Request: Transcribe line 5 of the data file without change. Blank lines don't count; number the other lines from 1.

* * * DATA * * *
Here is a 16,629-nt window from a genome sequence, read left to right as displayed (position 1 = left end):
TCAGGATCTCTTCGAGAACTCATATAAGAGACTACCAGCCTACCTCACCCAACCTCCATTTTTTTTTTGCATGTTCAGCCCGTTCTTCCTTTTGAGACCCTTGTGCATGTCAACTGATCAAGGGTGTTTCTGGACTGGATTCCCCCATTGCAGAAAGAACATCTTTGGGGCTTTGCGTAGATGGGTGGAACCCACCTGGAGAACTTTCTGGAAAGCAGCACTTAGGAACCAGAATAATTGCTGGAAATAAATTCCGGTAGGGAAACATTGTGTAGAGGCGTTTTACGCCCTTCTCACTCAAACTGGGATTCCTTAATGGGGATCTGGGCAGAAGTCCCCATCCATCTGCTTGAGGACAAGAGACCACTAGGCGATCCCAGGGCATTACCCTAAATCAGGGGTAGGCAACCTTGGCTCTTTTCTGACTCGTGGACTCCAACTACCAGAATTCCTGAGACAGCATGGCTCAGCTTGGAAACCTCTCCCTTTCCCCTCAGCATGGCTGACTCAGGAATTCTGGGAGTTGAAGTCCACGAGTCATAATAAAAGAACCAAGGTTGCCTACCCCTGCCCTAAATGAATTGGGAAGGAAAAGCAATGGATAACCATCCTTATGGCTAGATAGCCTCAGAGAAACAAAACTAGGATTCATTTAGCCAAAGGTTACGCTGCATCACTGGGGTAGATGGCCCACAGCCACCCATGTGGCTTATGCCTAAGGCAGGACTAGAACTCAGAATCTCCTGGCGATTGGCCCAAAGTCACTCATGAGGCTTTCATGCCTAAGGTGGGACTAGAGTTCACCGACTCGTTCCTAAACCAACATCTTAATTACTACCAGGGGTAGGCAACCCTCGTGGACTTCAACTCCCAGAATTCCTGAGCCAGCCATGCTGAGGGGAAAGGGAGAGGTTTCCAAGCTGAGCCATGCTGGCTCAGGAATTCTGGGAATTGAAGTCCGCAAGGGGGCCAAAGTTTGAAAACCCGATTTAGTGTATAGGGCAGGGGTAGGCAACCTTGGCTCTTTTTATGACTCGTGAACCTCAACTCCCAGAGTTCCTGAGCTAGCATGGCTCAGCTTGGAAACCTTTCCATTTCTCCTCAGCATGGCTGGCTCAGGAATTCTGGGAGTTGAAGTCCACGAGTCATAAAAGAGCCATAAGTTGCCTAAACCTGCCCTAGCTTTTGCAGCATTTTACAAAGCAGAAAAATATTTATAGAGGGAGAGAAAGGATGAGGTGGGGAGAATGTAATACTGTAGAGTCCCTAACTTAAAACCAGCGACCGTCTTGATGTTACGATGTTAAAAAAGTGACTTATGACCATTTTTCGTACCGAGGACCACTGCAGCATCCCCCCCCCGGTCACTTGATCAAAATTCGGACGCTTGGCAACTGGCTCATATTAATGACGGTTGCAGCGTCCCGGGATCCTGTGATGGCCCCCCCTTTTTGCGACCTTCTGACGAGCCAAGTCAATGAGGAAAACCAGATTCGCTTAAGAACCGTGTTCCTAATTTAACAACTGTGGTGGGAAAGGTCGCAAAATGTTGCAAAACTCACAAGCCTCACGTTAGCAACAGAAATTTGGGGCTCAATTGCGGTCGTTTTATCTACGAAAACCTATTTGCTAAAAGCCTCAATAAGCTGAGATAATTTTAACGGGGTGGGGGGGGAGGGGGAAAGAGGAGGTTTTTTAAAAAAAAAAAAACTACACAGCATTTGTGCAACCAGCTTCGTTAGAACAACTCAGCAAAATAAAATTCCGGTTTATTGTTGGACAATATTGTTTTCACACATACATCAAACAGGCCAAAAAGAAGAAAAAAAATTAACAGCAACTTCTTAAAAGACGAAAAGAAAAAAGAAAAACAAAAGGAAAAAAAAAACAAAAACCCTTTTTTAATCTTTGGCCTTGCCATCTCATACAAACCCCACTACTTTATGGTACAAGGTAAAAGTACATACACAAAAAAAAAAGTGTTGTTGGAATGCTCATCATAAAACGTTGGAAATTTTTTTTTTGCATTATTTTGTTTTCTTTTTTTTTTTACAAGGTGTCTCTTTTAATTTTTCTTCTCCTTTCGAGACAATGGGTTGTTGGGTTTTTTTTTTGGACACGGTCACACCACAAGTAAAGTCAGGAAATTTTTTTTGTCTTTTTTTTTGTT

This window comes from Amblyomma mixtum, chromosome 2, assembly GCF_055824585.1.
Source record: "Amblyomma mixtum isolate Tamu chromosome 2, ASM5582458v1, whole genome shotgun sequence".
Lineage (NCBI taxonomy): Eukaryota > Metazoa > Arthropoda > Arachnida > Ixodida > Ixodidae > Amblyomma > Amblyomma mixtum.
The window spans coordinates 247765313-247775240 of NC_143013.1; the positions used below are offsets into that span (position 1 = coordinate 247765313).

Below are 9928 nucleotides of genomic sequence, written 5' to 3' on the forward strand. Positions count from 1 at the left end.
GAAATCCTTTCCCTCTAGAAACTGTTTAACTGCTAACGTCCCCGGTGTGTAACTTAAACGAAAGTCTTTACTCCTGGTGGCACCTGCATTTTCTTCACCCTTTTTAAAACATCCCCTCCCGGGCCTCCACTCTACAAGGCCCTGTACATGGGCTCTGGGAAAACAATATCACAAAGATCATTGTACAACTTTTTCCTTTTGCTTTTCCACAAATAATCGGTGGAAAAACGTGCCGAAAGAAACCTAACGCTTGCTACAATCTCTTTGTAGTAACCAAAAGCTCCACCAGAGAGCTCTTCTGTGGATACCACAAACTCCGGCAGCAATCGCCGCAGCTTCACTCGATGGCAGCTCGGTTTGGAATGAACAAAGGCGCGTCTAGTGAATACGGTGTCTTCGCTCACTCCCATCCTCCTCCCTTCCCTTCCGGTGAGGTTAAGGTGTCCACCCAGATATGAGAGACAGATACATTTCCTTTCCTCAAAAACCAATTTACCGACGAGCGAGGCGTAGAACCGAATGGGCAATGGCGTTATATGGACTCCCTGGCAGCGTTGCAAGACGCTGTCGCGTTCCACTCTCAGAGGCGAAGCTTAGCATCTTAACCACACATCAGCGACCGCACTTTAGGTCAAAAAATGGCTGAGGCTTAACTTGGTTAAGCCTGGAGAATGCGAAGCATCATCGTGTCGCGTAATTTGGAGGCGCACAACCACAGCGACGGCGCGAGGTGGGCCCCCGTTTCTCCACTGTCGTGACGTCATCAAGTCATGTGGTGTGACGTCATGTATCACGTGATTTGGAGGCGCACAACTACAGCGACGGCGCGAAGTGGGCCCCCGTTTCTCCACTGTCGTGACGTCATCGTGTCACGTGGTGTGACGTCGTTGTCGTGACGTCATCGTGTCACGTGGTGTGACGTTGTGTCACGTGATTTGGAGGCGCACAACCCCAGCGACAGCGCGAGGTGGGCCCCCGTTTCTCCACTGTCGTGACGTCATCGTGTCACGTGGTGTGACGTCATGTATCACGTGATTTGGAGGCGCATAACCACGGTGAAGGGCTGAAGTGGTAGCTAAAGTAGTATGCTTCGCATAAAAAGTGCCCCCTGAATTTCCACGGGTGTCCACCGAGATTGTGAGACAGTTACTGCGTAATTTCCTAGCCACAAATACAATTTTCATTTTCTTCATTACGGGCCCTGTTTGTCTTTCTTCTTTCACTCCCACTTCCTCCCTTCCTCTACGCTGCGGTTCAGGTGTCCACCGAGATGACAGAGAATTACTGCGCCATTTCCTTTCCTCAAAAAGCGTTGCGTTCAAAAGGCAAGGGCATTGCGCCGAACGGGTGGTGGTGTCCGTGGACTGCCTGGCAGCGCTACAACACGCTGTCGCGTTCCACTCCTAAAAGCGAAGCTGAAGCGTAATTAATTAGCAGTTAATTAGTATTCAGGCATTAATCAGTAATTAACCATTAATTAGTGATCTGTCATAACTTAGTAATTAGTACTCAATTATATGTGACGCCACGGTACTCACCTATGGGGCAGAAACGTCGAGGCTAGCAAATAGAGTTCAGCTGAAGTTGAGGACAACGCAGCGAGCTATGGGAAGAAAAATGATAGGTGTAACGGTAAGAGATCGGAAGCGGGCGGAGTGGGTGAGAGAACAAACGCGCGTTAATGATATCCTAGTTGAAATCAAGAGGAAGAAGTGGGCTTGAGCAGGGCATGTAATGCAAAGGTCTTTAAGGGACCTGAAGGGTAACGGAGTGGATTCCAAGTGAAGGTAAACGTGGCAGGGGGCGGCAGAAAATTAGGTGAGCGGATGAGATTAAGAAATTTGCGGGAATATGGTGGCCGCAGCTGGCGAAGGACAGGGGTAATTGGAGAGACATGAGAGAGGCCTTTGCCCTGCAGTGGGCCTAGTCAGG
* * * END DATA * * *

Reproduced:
Lineage (NCBI taxonomy): Eukaryota > Metazoa > Arthropoda > Arachnida > Ixodida > Ixodidae > Amblyomma > Amblyomma mixtum.